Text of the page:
by Joanie Butman
The Fourth of July is more than parties, parades and fireworks. Choosing to declare independence from Great Britain marked the birth of a great nation. Choosing personal freedom, on the other hand, won’t give rise to a new nation per se, but will most definitely be the first step towards a new cre-ation. This event may not call for a national holiday, but it’s a decision that will be life-changing and one that will allow you to embrace life, liberty and the pursuit of happiness the way God (and our forefathers) intended.
We may not be subjects of Britain any longer, but we’re all held captive by something. Perhaps it’s a habit or self-loathing, guilt, unforgiveness, bitterness, anger, regret or just our past in general. The list is probably longer than the grievances against the King of England enumerated in the Declaration of Independence.
Confession used to be the cure to release these bonds of sin. I’m not sure whether the sacrament of confession is practiced by other religions, but it was an integral part of my Catholic experience growing up. When I attended Catholic grammar school, confession was mandatory every Friday, and the entire class would be led into the church for absolution. To pass the time while waiting our turn we’d rehearse the prescribed prayer and discuss the sins we needed to confess – including talking in church. I got some good material, and definitely some questionable ideas, from the transgressions of my fellow students. I probably corrupted a few along the way as well with my own confessions (to my peers) that I would never admit to the priests because they all knew my parents! When you entered the dark confessional, you’d begin:
Bless me father for I have sinned, it’s been a week since my last confession (unless, of course, you missed last week which was a sin unto itself). Since then I have…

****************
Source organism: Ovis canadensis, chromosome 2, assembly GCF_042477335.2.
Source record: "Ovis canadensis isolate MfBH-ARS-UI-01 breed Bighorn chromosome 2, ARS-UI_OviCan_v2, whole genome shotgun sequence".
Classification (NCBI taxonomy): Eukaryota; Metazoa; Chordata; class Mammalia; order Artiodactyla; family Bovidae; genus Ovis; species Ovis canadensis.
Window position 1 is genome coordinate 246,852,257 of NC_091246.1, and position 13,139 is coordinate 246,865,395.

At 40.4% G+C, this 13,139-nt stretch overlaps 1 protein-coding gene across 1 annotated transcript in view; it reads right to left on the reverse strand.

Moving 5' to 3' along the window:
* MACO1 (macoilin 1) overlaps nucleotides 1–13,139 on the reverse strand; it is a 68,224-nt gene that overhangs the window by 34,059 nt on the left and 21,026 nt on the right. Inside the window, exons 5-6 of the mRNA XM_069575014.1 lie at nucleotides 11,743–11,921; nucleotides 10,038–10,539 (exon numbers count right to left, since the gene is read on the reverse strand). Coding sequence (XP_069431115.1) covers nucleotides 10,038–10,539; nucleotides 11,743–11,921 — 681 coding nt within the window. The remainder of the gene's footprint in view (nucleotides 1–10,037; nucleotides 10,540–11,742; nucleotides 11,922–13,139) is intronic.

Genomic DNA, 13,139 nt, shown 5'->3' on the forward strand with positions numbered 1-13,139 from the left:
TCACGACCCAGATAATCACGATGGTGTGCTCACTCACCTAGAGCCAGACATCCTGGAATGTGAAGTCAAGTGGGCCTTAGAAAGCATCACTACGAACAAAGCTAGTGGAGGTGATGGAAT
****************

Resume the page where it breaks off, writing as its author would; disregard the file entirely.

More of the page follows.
Based on the conversations, even at our young age, a lot can happen in a week! Not only did you have to list your sins, you needed to itemize how many times you committed them and whether they were venial or mortal in nature. That’s a lot to remember. And don’t think people weren’t watching in judgment to see how long you spent in there. Jokingly, my dad once told me that’s how he’d choose his dates. He’d wait in the back of the church to see which girl stayed in the confessional the longest, then go ask her out!!
All kidding aside, confession may have been a panacea for others, but I didn’t take it seriously back then. Only now can I appreciate the freedom and healing an honest examination of conscience and confession can offer whether you choose to do it in a confessional, at a healing service, or in the privacy of your own home. Jesus was the cure then and will always remain the only remedy for our sinfulness. Even so, the antidote doesn’t come without pain because facing your own capacity for sin isn’t pretty. As the song goes, recognizing your own wretchedness allows you to experience the amazing power of grace. Choosing to confess may be an excellent place to start, but it’s just the first step. Without total surrender inner healing will never be complete. Much like the sins I withheld from the confessional, there were those I stubbornly refused to release until recently, and I paid dearly for that choice.